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Tsundere (ツンデレ, pronounced [tsɯ̥ndeɾe]) is a Japanese term for a character development process that depicts a character with a personality who is initially very harsh on the outside before gradually showing a warmer, friendlier side over time.
The word is derived from the terms tsun tsun (ツンツン) ('to turn away in disgust or anger') and dere dere (デレデレ) ('to become affectionate'). Originally found in Japanese bishōjo games, the word is now part of the otaku moe phenomenon, reaching into other media. The term was made popular in the visual novel Kimi ga Nozomu Eien.
Manga author Ken Akamatsu lists tsundere as one of the special cases in his definition of moe: "The person feeling it must be stronger: The object of 'moe' is weak and dependent (like a child) on the person, or is in a situation where she cannot oppose (like a maid)... (*Tsundere only: There will be times where the stronger and weaker role is reversed)." The concept has received increasing attention in Japan, with a maid cafe named Nagomi in Akihabara started having tsundere events in 2006[note 1] and tsundere-themed products released (like Tomy Co.'s portable television set),[note 2] and the concept increasingly reflected in recent anime, from an extended discussion of the meaning of the concept and its origin on the Internet in Lucky Star's Lucky Channel segment classifying the characters according to tsundere-ness. Another accepted definition of tsundere is someone who has a combative attitude towards others but is also kind on the inside. They usually play out as having an attitude toward the main character, either a male or a female, and often criticizing them in one way or another, until they eventually warm up to them or fall in love with them as the series progresses, though they usually find it very hard to admit it or outright deny it in some cases.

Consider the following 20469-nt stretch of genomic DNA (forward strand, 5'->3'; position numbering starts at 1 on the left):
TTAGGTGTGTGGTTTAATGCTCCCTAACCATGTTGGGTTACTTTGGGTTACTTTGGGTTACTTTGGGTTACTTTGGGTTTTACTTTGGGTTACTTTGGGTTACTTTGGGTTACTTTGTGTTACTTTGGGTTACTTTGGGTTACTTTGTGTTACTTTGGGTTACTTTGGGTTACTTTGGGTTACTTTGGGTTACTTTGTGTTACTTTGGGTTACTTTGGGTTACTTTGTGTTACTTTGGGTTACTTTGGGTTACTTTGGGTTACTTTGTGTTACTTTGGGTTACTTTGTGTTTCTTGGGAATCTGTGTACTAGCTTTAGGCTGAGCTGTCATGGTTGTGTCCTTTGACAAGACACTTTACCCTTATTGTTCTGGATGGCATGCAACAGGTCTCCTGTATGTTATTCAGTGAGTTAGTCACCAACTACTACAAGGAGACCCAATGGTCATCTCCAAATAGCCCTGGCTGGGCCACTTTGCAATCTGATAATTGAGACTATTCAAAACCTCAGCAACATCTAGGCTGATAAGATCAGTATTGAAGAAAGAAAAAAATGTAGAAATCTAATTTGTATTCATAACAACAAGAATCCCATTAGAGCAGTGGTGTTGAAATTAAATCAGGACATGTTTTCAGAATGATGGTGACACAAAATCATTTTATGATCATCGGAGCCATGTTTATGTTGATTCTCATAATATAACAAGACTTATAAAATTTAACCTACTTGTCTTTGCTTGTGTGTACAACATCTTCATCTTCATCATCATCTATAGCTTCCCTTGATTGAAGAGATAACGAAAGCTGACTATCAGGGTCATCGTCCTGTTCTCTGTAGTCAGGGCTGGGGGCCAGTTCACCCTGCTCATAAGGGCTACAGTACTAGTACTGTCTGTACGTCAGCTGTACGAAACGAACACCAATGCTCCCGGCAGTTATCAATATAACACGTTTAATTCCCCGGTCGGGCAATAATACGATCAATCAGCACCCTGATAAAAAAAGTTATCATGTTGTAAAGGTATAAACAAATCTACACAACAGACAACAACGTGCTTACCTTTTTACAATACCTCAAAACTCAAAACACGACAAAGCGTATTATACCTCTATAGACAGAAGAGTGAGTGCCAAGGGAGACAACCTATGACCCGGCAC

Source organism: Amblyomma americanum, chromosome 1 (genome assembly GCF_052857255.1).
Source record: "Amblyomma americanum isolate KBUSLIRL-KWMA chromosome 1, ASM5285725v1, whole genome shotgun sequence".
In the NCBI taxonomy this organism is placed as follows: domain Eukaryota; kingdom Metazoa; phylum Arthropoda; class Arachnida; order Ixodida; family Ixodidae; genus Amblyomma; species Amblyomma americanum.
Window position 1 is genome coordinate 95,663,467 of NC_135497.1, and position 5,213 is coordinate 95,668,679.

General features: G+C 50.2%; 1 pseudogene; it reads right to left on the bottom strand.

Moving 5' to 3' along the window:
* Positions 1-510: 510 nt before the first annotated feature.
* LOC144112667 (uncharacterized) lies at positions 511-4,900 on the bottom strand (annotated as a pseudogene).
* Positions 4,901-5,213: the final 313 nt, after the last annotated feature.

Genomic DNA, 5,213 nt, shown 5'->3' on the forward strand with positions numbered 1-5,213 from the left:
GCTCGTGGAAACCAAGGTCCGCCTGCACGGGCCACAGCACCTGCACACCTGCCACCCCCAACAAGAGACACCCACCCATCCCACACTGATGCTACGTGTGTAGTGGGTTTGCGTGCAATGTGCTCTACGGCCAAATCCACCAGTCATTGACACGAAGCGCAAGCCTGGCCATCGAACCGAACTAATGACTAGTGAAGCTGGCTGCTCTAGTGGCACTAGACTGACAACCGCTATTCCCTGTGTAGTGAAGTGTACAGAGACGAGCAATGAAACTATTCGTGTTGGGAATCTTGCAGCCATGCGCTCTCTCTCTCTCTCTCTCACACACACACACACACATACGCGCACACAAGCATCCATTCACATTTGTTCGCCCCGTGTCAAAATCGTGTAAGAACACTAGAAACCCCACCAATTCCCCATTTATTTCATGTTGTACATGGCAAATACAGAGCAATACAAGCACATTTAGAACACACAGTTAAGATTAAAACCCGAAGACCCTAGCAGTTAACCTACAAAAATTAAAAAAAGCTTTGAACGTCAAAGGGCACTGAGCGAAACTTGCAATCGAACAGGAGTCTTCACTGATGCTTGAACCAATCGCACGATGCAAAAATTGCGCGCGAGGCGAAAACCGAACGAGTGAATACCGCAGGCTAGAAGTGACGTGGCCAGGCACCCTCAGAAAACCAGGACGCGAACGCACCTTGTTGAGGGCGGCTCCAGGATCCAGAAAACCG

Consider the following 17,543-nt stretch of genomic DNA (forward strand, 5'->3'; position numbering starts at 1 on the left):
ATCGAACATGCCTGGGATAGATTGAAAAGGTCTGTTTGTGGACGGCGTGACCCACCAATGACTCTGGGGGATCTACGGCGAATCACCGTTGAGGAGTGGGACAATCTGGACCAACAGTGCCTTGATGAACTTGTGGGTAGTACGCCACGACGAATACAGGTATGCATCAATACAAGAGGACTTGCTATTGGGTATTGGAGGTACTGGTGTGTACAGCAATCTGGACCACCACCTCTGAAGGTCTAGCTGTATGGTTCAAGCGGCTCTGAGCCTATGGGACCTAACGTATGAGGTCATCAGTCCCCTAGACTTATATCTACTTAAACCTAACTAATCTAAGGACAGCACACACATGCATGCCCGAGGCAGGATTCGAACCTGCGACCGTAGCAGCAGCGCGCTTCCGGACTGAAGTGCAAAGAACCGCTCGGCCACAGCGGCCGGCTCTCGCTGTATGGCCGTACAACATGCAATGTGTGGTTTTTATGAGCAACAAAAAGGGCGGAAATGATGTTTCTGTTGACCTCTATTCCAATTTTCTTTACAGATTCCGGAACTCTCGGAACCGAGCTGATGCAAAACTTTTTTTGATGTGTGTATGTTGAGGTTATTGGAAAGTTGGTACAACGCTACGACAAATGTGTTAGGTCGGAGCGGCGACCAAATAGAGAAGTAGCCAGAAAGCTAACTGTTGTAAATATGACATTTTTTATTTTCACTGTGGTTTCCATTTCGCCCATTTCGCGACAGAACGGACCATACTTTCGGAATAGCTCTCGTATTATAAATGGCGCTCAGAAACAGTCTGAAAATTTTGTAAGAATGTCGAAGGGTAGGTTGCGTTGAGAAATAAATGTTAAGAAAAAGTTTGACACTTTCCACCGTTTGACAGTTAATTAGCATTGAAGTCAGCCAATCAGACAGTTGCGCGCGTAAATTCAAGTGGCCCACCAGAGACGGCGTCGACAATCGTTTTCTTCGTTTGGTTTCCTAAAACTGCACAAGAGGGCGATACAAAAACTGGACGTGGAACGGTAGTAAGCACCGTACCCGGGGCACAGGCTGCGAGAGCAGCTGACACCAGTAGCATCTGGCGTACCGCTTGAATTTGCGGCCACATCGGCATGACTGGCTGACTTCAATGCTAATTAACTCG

Comiket organizer Koichi Ichikawa has described Lum Invader of Urusei Yatsura as being both the source of moe and the first tsundere; figurine sculptor Bome has also cited Lum as an inspiration for his designs. Manga critic Jason Thompson named Madoka Ayukawa of the 1980s series Kimagure Orange Road as the root of the tsundere archetype. Other anime and manga featuring tsundere include Love Hina, Neon Genesis Evangelion, and Bakemonogatari, among many others. Some voice actors have garnered a reputation for voicing tsundere characters such as Rie Kugimiya who voices Louise in The Familiar of Zero and Nagi in Hayate the Combat Butler. In Excel Saga volume 15, author Rikdo Koshi defines tsundere as "hard on the outside, soft on the inside" and associates it with character Misaki Matsuya.
Tsundere as a concept is not strictly limited to women, and is not strictly limited to manga or anime. The character Germany from the series Hetalia: Axis Powers is portrayed as being tsundere, and is paired with a "lovable loser", Italy Veneziano. Tsundere role-play has become a common theme in maid cafés.
This is an attempt to translate the concept of tsundere (this illustration and the "tsundere?" slogan appeared on the back of the slipcover on the original Japanese Vol. 15...); a character description sometimes used in dating-sim games. Note that it has been demonstrated previously in Excel Saga that Matsuya has to be virtually be on the brink of death in order to display softness.
Lum-chan is the source of moe, the queen. She's the first tsundere character.
For historical value, yes: this is the root from which all modern shonen rom-coms grew. (Including the tsundere archetype, which Madoka basically embodies.)
They call my character 'tsundere', don't they?